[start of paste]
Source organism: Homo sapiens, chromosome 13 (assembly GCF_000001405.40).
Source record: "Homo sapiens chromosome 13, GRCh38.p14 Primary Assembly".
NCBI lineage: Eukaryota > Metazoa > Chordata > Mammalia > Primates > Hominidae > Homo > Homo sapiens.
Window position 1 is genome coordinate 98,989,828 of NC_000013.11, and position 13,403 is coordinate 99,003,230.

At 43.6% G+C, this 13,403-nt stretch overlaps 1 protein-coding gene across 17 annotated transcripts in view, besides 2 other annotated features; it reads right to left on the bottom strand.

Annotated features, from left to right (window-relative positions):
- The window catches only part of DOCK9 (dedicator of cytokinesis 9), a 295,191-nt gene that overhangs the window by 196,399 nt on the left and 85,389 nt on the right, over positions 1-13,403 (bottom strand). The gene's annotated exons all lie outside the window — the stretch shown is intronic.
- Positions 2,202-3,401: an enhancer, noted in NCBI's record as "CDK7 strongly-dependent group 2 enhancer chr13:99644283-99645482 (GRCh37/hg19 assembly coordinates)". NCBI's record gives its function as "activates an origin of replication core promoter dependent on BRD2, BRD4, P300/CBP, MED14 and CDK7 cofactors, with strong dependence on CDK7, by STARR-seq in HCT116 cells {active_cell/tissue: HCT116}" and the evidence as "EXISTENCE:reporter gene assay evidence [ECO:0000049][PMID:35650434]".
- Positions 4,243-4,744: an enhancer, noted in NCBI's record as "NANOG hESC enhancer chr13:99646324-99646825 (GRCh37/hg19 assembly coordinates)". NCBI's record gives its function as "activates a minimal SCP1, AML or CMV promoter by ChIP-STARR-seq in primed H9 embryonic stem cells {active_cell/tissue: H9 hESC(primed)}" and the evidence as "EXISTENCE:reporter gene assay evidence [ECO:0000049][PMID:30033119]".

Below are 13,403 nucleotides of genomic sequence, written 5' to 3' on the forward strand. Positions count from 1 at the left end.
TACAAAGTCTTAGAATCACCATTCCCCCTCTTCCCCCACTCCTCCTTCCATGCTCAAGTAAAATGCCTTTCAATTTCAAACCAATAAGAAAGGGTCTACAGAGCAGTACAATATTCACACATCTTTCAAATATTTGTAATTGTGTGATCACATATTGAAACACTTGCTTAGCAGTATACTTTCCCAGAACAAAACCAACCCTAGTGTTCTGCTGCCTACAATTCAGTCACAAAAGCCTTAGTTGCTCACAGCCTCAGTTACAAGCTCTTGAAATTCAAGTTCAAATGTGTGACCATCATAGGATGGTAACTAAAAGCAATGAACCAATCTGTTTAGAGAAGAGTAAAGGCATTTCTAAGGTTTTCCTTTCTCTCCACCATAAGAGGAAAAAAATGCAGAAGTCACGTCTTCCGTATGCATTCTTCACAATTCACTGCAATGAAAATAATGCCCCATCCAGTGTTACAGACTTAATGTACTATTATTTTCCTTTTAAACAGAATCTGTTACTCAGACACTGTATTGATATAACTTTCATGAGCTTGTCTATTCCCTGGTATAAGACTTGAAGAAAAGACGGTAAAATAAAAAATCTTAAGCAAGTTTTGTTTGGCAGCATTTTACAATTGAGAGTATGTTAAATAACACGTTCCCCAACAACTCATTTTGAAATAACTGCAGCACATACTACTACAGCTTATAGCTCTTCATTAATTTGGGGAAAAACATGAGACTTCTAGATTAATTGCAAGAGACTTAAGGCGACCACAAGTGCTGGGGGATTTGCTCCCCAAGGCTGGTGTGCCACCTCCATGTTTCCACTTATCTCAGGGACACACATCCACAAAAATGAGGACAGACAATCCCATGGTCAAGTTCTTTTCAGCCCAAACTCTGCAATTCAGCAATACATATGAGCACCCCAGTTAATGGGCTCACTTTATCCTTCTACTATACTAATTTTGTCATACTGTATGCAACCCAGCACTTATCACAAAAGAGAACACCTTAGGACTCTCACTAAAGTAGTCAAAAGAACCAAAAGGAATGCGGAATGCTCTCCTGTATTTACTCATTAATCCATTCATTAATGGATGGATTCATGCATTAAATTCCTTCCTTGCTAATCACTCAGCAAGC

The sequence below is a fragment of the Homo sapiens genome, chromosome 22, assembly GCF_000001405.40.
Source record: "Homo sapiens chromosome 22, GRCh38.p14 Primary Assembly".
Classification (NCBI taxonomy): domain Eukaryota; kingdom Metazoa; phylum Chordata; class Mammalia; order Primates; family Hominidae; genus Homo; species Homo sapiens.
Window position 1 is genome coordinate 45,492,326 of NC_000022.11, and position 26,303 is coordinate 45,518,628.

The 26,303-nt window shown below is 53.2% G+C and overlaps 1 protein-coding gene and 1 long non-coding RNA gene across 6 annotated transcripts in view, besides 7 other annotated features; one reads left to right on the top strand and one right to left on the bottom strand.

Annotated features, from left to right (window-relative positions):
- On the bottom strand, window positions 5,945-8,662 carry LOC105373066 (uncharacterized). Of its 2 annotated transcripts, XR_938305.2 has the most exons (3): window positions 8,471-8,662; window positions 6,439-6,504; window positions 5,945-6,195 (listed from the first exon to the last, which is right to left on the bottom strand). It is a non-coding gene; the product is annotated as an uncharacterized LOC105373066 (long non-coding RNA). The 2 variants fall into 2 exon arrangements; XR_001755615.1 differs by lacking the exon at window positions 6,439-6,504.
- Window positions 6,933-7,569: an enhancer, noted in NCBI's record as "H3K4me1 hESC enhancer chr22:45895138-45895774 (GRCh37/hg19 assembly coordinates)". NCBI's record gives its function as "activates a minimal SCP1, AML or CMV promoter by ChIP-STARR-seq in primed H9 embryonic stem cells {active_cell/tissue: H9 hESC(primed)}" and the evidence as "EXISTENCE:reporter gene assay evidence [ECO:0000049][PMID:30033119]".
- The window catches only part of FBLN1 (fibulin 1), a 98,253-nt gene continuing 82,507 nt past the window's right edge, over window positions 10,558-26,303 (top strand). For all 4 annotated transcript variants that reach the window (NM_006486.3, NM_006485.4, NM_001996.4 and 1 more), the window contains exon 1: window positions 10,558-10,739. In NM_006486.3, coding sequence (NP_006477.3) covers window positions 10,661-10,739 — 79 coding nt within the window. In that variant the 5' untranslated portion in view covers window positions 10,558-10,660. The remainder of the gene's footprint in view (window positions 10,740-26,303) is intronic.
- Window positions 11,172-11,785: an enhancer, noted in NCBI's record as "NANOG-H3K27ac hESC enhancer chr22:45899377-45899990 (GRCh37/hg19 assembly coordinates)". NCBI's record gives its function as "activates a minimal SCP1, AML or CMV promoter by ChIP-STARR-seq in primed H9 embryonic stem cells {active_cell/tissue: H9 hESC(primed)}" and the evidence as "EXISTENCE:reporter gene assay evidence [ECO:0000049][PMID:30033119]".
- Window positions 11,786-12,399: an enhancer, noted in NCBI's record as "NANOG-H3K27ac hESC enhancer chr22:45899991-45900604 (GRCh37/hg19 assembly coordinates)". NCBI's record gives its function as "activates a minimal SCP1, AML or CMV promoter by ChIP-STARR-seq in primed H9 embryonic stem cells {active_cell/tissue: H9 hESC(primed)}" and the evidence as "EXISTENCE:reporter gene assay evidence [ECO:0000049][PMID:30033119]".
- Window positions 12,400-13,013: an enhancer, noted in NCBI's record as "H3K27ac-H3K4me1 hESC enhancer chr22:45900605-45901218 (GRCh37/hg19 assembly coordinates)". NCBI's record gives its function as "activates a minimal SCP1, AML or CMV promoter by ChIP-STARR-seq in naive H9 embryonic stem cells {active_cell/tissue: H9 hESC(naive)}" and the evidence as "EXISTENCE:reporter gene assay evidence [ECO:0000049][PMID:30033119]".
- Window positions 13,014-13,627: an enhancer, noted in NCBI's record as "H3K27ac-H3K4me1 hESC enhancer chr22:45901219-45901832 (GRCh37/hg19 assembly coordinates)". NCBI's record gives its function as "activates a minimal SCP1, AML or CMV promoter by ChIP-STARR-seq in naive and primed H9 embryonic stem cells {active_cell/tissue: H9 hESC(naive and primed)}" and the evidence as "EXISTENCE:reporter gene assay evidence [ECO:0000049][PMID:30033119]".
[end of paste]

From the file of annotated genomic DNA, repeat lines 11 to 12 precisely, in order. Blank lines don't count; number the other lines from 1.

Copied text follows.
TACAAAGTCTTAGAATCACCATTCCCCCTCTTCCCCCACTCCTCCTTCCATGCTCAAGTAAAATGCCTTTCAATTTCAAACCAATAAGAAAGGGTCTACAGAGCAGTACAATATTCACACATCTTTCAAATATTTGTAATTGTGTGATCACATATTGAAACACTTGCTTAGCAGTATACTTTCCCAGAACAAAACCAACCCTAGTGTTCTGCTGCCTACAATTCAGTCACAAAAGCCTTAGTTGCTCACAGCCTCAGTTACAAGCTCTTGAAATTCAAGTTCAAATGTGTGACCATCATAGGATGGTAACTAAAAGCAATGAACCAATCTGTTTAGAGAAGAGTAAAGGCATTTCTAAGGTTTTCCTTTCTCTCCACCATAAGAGGAAAAAAATGCAGAAGTCACGTCTTCCGTATGCATTCTTCACAATTCACTGCAATGAAAATAATGCCCCATCCAGTGTTACAGACTTAATGTACTATTATTTTCCTTTTAAACAGAATCTGTTACTCAGACACTGTATTGATATAACTTTCATGAGCTTGTCTATTCCCTGGTATAAGACTTGAAGAAAAGACGGTAAAATAAAAAATCTTAAGCAAGTTTTGTTTGGCAGCATTTTACAATTGAGAGTATGTTAAATAACACGTTCCCCAACAACTCATTTTGAAATAACTGCAGCACATACTACTACAGCTTATAGCTCTTCATTAATTTGGGGAAAAACATGAGACTTCTAGATTAATTGCAAGAGACTTAAGGCGACCACAAGTGCTGGGGGATTTGCTCCCCAAGGCTGGTGTGCCACCTCCATGTTTCCACTTATCTCAGGGACACACATCCACAAAAATGAGGACAGACAATCCCATGGTCAAGTTCTTTTCAGCCCAAACTCTGCAATTCAGCAATACATATGAGCACCCCAGTTAATGGGCTCACTTTATCCTTCTACTATACTAATTTTGTCATACTGTATGCAACCCAGCACTTATCACAAAAGAGAACACCTTAGGACTCTCACTAAAGTAGTCAAAAGAACCAAAAGGAATGCGGAATGCTCTCCTGTATTTACTCATTAATCCATTCATTAATGGATGGATTCATGCATTAAATTCCTTCCTTGCTAATCACTCAGCAAGC

The sequence below is a fragment of the Homo sapiens genome, chromosome 22, assembly GCF_000001405.40.